Screen-free car rides

Tech Talk Tuesday #85: Screen-free car rides and Apple's new Do Not Disturb while driving feature

Last week we talked about screen-free zones. This week we are going to talk about one of the most important screen-free zones: the car. As drivers we know we can be distracted with the pings and buzzes of our cell phones or when we are bored at a stop light.

Two years ago my family decided to make car time, screen-free time. There is no question that it has been a great thing for our car conversations. There was a bit of touch and go when we started. When my kid’s friends would get in the car, I would gently tell them that we have a no cell phone policy in the car. At first, my kids were embarrassed that I would say this. But through our family conversations where we discussed the benefits of such a policy, over time they stopped being annoyed, and they don’t mind my telling their friends—seriously, they don't. 

There are clear safety reasons why fewer distractions in the car are good. Distracted driving now causes more accidents than drinking. And yet it is not just about safety. Australia recently conducted a survey of 1000 families and found that 95% of parents believe the car is a place where kids can open up and the family can bond (I bet all of you reading this feel the same way). Yet, the parents in the study reported that more than 75% of their children are often on a tablet, phone or other screens, while in the car. 

This week Apple released iOS11, its latest operating system. With it comes the long-awaited “Do Not Disturb While Driving” feature. Many have criticized Apple for not having this feature sooner. “Do Not Disturb While Driving” will darken your screen and block calls, texts and notifications while connected to your car via Bluetooth or when the car is in motion. It does not disconnect your ability to listen to music or navigation via Bluetooth.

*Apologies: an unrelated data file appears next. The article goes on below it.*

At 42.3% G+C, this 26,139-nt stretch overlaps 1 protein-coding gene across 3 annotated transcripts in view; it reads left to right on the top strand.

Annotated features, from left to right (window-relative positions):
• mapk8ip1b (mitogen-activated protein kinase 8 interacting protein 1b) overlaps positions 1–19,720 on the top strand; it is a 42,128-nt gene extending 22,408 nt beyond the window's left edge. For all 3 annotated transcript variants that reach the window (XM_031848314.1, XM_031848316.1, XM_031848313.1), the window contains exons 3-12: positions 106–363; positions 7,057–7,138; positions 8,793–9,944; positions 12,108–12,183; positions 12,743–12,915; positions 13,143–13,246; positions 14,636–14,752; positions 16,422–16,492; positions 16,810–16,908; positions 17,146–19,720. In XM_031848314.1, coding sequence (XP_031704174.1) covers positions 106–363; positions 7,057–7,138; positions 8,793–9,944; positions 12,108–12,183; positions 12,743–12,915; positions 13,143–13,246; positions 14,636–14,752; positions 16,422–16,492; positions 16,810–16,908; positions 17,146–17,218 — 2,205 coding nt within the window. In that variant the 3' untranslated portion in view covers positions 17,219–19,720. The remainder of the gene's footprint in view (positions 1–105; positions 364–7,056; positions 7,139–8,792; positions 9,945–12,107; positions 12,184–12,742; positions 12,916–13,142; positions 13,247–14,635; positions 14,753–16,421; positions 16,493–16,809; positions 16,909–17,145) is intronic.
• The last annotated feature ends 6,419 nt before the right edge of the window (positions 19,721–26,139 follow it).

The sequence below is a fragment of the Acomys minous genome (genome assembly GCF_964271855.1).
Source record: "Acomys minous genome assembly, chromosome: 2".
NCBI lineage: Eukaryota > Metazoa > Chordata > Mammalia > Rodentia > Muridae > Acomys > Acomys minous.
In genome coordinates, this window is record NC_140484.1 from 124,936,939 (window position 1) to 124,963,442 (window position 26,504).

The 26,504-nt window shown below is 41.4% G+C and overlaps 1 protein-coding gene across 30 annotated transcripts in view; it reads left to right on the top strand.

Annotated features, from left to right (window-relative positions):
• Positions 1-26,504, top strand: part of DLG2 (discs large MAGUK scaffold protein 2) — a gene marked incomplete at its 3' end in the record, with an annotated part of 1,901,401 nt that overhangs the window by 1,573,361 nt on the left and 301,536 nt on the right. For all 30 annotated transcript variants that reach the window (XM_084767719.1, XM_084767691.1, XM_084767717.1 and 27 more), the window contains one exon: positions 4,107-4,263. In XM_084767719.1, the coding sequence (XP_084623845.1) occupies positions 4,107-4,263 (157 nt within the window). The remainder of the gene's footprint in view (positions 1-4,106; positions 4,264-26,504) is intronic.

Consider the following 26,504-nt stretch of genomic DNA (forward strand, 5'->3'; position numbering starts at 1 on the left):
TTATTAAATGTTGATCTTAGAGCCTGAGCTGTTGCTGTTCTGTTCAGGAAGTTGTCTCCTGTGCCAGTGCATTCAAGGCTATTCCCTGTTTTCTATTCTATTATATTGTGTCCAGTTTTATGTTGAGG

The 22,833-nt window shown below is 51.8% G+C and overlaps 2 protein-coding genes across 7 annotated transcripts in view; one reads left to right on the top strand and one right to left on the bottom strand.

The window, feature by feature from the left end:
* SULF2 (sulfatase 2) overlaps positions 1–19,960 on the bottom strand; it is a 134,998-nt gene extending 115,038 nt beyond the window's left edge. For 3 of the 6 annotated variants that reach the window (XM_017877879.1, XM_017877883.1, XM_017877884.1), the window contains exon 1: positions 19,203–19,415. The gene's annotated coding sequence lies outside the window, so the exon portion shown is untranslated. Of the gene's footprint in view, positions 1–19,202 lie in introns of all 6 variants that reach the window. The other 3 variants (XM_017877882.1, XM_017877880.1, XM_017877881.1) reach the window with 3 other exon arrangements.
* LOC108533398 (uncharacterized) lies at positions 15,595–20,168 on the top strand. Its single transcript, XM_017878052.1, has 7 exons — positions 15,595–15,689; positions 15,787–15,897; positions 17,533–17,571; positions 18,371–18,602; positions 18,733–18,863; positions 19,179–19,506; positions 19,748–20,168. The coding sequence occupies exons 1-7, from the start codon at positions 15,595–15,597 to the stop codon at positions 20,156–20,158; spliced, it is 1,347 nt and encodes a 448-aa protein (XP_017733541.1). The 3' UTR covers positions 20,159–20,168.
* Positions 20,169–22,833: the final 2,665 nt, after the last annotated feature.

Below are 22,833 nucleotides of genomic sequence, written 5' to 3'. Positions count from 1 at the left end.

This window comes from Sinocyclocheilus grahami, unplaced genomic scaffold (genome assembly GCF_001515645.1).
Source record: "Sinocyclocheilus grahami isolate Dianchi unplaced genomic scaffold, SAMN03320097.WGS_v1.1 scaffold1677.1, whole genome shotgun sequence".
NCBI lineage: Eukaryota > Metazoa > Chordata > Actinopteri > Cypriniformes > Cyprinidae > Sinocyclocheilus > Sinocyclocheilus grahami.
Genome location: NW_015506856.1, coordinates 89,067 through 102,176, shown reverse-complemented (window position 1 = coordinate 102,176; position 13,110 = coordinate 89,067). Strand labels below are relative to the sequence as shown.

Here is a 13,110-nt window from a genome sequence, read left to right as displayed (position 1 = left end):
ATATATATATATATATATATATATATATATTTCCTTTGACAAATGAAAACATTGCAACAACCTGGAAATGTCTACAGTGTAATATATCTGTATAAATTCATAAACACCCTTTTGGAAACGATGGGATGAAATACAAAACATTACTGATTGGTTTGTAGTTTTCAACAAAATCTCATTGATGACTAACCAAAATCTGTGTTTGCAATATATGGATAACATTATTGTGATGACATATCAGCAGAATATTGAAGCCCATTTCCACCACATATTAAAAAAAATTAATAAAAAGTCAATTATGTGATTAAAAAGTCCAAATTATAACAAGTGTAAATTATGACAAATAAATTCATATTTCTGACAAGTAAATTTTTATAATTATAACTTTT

Third-party apps have long prevented texting while the car is in motion, but stop short there. The new “Do Not Disturb While Driving” feature blocks distractions at a system level.  When the car is in motion anyone who texts you while you are driving will receive an automated response saying you are driving and will respond when you arrive at your destination. A second message goes out asking if it’s an emergency, if so an urgent message will come through.

For this week’s TTT, talk with your children about your car rides to and from school, practices and road trips. Making the car a screen-free zone is safer for the driver and a wonderful opportunity for family bonding and excellent modeling for our future drivers. Here are some questions to ask:

  • What is/could be fun to do on a phone/screen in the car (when not driving of course)?
  • What are things one can do in the car if not on a phone or tablet?
  • How do you feel about no screens in the car, except for music, podcasts, and maps?